‘Does it make sense to buy a house in now, or would it be better to wait until next year?’

Click on the video above to find out more,

Well, there are some things we just can’t predict with certainty, and that includes future housing costs….however,

most economists and forecasters agree that home values will likely continue to rise throughout 2018 and into 2019. Secondly, these same experts also predict that interest rates will continue to rise.

Houses Are INCREASING in Value and Are Getting More Expensive

As usual, it’s a story of supply and demand. There is a high level of demand for housing in cities across the country, but there’s not enough inventory to meet it. As a result, home buyers in who delay their purchases until 2019 will likely encounter higher housing costs.

According to Zillow, the real estate information company, the median home value for Arizona increased to over $233,000 – a year-over-year increase of 6.7%. In California, the median home value is over $465,000 – an increase of 8.8%. Looking forward, the company’s economists expect the median to rise by another nearly 5% over the next 12 months. This particular forecast projects into the first quarter of 2019.

Other forecasters have echoed this sentiment. There appears to be broad consensus that home values across the country will likely continue to rise over the coming months.

The Supply and Demand for Housing

It is the supply and demand imbalance that’s the primary factor in influencing home prices. So it’s vitally important for home buyers to understand these market conditions.

Most real estate markets, including California and Arizona are experiencing a supply shortage. Inventory is falling short of demand, and that puts upward pressure on home values.

Economists and housing analysts say that a balanced real estate market has somewhere around 5 to 6 months worth of supply. In both California and Arizona today, that figure is in the 2.5 to 3 month range. Clearly, these markets are much tighter than normal, from an inventory standpoint. This is true for other parts of the nation as well, where inventory levels are in the 4-month range.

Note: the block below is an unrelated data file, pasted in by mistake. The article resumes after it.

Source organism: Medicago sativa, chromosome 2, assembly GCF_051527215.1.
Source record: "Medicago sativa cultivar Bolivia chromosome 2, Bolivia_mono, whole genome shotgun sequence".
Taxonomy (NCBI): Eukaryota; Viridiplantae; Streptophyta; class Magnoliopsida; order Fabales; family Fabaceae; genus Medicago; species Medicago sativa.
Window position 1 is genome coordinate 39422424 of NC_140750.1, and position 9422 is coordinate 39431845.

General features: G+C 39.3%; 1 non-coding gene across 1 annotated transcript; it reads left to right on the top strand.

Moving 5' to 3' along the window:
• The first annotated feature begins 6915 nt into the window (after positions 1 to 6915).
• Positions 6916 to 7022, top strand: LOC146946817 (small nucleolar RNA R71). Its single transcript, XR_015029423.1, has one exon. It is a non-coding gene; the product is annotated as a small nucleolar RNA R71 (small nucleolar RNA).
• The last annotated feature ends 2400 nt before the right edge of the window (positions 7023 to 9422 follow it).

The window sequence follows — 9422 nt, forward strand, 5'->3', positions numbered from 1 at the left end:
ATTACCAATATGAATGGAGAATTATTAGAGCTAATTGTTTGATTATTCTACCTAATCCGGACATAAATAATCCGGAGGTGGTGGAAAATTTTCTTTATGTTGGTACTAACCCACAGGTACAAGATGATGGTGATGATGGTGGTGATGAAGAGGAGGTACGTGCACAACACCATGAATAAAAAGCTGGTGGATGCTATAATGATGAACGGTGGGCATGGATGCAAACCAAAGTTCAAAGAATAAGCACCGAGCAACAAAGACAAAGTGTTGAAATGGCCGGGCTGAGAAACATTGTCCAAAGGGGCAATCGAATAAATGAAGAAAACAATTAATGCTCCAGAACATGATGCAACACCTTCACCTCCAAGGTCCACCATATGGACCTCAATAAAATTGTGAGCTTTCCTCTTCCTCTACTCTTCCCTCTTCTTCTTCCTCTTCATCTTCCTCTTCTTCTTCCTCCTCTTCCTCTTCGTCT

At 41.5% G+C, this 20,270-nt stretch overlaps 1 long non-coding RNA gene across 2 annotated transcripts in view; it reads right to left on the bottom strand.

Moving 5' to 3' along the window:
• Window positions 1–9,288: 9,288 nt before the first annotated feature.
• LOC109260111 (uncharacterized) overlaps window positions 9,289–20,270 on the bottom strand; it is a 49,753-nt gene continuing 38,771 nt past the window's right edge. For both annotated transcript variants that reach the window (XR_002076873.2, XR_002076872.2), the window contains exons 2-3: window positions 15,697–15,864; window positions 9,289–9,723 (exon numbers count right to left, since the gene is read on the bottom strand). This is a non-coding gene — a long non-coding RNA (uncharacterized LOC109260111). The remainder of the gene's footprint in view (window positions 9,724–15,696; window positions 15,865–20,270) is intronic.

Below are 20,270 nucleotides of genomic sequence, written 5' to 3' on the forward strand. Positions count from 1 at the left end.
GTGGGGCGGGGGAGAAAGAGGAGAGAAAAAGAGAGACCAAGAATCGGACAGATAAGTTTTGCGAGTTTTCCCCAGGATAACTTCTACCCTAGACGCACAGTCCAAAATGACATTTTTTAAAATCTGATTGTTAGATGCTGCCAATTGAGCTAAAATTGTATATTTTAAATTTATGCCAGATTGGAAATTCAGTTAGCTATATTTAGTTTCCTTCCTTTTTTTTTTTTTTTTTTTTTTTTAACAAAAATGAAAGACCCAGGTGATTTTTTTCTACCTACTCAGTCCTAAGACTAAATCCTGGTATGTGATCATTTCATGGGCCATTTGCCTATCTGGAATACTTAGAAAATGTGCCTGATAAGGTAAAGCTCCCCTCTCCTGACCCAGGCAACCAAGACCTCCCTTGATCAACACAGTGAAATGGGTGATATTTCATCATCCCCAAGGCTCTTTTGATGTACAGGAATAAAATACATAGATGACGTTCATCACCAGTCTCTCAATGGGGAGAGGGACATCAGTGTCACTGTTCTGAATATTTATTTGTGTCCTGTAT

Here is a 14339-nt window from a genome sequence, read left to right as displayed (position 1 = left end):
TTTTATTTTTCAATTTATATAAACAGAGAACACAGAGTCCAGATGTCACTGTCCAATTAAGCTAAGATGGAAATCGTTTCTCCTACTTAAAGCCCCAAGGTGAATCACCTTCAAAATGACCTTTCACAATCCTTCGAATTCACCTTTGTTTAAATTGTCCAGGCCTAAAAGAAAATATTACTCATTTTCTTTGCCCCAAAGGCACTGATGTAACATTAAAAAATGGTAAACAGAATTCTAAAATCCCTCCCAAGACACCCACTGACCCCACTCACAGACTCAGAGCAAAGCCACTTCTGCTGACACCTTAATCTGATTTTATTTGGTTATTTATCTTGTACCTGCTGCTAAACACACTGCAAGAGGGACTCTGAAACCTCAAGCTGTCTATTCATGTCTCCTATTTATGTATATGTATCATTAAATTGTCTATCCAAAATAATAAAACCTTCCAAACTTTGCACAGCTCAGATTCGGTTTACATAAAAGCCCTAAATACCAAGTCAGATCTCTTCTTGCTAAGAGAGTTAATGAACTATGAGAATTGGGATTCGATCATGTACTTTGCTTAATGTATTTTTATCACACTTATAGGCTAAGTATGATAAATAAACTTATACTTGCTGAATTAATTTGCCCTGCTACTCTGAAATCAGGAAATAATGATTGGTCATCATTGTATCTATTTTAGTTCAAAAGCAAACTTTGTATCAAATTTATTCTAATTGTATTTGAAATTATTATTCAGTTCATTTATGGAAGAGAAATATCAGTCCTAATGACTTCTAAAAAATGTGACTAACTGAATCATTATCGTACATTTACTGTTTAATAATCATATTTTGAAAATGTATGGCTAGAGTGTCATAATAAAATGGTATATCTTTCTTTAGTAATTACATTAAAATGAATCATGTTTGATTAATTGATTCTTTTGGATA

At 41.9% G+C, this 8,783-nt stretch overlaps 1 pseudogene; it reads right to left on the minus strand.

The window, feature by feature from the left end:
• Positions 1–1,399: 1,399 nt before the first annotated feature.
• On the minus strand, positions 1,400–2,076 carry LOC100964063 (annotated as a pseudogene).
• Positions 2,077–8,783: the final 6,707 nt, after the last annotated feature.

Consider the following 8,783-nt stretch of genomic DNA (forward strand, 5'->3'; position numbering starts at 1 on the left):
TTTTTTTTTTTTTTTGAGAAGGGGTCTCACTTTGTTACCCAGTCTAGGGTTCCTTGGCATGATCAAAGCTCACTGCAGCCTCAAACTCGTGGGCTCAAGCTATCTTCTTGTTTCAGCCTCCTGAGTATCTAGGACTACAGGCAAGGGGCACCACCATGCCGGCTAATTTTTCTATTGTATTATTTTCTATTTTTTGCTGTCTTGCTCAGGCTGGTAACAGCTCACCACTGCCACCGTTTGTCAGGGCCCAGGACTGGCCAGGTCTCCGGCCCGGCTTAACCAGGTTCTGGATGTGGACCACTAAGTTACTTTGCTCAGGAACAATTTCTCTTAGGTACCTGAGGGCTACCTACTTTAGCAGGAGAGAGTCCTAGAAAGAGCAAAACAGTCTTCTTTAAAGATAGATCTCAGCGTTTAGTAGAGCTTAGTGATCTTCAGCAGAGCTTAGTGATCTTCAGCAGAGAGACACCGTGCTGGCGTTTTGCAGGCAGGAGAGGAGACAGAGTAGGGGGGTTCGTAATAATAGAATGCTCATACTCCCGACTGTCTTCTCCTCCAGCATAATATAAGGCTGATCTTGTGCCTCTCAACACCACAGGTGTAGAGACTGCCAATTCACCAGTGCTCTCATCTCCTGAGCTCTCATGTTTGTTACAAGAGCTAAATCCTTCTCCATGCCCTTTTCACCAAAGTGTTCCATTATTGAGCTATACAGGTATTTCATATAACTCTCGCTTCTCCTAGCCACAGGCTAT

Interest Rates

There has been a slow increase in interest rates since September of 2017 – and a quicker jump in the last few months.  Bond markets haven’t seen pressures like this in over 4 years – and things are trending higher.

Many investors believe inflation is bound to tick up if the labor market continues to improve, and some market indicators suggest inflation expectations have been climbing in recent months.

This is a general reflection better economic data, rising energy prices and the passage of sweeping tax cuts.  Many think could provide a further boost to the economy – giving consumers more money at their disposal.

If positive labor and economic news keep pouring out (as most analysts believe things will continue to improve), then the prospect of inflation will put pressure on bonds and interest rates.

The Federal Reserve has suggested that they will have 3 to 4 interest rate increases in 2018, and most experts see a .5% to 1% overall increase in mortgage rates this year.

In Conclusion

So, let’s take a look at our original question: Does it make sense to buy a home in 2018, or is it better to wait until 2019?

Current trends suggest that home buyers who delay their purchases until later this year or next will most likely encounter higher housing costs. All of these trends and forecasts make a good case for buying a home sooner rather than later. Please reach out to me for more, as it would be my privilege to help!

Interest Rates in 2018 – Cause and Effect

There has been a slow increase in interest rates since September of 2017 – and a quicker jump in the last few weeks.  Bond markets haven’t seen pressures like this in over 4 years – and things are trending higher.

Many potential home buyers and investors are asking why – and what does the future hold?

First, let’s take a look at what the 10 year treasury note has done since September 2017. The 10-year Treasury note rate is the yield or rate of return, you get for investing in this note. The yield is important because it is a true benchmark, which guides other interest rates, especially mortgage rates.